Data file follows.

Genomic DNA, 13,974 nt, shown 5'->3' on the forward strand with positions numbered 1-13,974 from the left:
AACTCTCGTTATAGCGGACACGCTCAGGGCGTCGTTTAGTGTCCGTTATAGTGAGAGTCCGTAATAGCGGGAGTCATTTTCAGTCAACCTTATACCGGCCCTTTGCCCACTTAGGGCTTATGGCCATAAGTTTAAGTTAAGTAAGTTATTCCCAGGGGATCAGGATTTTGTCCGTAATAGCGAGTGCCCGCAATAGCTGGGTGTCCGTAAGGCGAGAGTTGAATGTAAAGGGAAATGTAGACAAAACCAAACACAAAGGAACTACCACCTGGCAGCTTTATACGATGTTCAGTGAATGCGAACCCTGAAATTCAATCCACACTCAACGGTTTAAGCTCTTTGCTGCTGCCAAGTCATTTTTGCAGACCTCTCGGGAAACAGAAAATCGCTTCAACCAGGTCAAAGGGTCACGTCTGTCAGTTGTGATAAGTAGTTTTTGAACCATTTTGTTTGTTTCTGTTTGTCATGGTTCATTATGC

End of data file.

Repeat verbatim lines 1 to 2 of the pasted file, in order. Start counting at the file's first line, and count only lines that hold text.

Genomic DNA, 13,974 nt, shown 5'->3' on the forward strand with positions numbered 1-13,974 from the left:
AACTCTCGTTATAGCGGACACGCTCAGGGCGTCGTTTAGTGTCCGTTATAGTGAGAGTCCGTAATAGCGGGAGTCATTTTCAGTCAACCTTATACCGGCCCTTTGCCCACTTAGGGCTTATGGCCATAAGTTTAAGTTAAGTAAGTTATTCCCAGGGGATCAGGATTTTGTCCGTAATAGCGAGTGCCCGCAATAGCTGGGTGTCCGTAAGGCGAGAGTTGAATGTAAAGGGAAATGTAGACAAAACCAAACACAAAGGAACTACCACCTGGCAGCTTTATACGATGTTCAGTGAATGCGAACCCTGAAATTCAATCCACACTCAACGGTTTAAGCTCTTTGCTGCTGCCAAGTCATTTTTGCAGACCTCTCGGGAAACAGAAAATCGCTTCAACCAGGTCAAAGGGTCACGTCTGTCAGTTGTGATAAGTAGTTTTTGAACCATTTTGTTTGTTTCTGTTTGTCATGGTTCATTATGC